Have you noticed at the Academy Awards, all winners thank their spouses. It’s the people you are married to who suffer the consequences of an all consuming job.
Before taking a job, most of us discuss it with our spouses. We tend to look at what this position means for us and also for our spouse and family — more money, less time at home, more travel, etc. When I saw an article about a trend toward more companies interviewing candidates’ spouses before they take high level positions, it made sense to me. In fact, I applaud the move.
An article in Corporate Counsel says ThoughSpot, a business intelligence company, invites a prospective employee’s partner to meet with CEO Ajeet Singh in the final round of interviews. “I want spouses to know that we’re not a company full of mercenaries that are going to bleed their families dry and not care about their life outside of work,” Singh told Business Insider.
While some lawyers advise against companies taking this approach, I think it’s fabulous. The legal concern is that the candidate could claim discrimination if the spouses raises a concern and the applicant assumes the offending information was used in the final decision, thus opening a possible discrimination claim.
Yes, that’s a risk. However, when you’re hiring someone and you have the buy-in of a spouse, you’ve already alleviated some of the tension that can interfere with job satisfaction. Americans today are working long hours. We’re getting calls from work long after we’ve returned home. We’re checking our email at the dinner table. There are so many ways work interferes with our home lives. So, if you’re going to call my husband during dinner, at least tell me the benefits of the job so I can see past the infringement it makes on my home life.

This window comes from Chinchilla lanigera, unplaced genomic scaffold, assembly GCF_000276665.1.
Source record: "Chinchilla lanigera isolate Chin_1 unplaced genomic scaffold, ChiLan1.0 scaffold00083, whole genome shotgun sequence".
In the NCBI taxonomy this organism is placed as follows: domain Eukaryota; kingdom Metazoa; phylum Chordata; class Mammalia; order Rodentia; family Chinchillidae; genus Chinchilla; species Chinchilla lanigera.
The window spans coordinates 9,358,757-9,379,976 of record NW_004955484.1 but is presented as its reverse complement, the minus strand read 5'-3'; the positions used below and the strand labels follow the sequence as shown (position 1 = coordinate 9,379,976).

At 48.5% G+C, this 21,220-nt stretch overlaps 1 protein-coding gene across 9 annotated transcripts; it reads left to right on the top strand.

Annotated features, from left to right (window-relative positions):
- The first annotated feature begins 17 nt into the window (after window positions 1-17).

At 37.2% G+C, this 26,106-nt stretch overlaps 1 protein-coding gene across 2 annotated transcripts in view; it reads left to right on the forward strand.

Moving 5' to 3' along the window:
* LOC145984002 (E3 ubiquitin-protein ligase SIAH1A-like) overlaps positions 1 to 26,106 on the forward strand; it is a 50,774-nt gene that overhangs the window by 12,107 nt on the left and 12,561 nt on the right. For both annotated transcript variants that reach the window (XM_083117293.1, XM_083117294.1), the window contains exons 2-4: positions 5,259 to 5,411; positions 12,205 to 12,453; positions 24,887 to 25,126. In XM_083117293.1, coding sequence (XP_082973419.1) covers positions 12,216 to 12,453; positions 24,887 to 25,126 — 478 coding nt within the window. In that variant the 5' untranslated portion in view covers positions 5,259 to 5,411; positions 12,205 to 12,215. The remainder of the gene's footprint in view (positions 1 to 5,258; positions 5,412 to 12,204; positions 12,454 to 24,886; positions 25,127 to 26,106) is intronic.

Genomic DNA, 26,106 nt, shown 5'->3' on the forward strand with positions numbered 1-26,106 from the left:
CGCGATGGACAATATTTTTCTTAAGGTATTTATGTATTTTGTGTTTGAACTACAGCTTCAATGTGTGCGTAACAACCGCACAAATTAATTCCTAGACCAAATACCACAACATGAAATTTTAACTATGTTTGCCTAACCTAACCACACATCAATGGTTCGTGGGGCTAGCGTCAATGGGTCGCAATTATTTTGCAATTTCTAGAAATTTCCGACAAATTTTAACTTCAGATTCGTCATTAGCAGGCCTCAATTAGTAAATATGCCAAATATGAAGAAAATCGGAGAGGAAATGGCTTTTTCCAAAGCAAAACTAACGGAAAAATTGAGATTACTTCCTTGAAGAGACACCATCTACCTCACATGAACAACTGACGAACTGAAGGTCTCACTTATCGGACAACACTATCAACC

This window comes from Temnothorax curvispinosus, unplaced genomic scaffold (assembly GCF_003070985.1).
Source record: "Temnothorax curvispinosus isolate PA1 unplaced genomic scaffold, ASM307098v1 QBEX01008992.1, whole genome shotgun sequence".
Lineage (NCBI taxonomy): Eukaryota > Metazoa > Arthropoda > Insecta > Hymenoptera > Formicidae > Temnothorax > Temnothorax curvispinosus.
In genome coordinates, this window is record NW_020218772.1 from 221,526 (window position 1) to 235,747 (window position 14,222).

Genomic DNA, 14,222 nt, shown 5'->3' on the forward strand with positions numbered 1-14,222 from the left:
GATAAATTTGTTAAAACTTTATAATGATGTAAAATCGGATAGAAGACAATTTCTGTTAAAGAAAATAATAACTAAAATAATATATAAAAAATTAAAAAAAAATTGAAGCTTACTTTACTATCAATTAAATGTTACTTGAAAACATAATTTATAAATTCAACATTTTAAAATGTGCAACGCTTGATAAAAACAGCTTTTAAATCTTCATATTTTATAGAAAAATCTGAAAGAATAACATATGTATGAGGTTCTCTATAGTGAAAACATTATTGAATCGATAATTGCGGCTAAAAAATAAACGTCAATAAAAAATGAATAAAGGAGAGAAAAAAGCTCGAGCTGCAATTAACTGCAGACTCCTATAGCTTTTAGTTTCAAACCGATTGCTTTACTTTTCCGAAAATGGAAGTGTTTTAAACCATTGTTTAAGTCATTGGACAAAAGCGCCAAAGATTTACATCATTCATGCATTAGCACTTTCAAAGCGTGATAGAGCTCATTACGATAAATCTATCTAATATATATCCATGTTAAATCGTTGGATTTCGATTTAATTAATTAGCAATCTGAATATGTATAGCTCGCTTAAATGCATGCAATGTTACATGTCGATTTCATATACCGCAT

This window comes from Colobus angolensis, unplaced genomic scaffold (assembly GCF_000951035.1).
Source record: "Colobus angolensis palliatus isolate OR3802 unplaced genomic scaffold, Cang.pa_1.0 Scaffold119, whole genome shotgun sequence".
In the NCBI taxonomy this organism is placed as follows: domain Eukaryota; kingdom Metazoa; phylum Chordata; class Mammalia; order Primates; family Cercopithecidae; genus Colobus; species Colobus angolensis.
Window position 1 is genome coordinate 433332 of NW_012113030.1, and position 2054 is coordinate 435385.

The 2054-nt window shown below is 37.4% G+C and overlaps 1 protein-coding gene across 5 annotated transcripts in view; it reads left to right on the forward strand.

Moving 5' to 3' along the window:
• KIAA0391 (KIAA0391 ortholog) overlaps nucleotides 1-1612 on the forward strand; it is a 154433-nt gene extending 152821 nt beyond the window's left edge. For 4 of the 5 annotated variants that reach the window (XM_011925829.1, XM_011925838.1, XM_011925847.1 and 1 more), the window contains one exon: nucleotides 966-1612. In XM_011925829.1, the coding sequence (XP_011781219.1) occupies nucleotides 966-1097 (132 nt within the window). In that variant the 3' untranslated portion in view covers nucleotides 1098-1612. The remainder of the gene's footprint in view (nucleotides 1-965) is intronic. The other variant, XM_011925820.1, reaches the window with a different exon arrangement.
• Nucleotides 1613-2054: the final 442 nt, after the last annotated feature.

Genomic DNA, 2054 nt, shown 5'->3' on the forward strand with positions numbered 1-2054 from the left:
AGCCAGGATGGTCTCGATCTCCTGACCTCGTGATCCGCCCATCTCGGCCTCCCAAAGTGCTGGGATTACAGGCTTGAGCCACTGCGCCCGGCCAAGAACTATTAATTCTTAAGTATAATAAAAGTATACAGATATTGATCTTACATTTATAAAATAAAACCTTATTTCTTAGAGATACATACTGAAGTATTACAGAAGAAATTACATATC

Recently, board members of a non profit organization were complaining to me. They hired a CEO and expected his wife to be involved, too. In the last year, she’s come to very few of the organization’s events. She has made it clear, she sees her participation as unnecessary. Had the board interviewed her along with her spouse, they would have known her position upfront.
When your spouse is going through a job search, you are emotionally attached to the outcome. It is much better for your relationship to have someone outside your home coaching him or her through the process. But when the search comes to the point where someone is seriously considering a position, I see it as a win-win for all to air expectations during the interview process.
What are your thoughts? Do you think a spouse should be part of late-stage job interviews?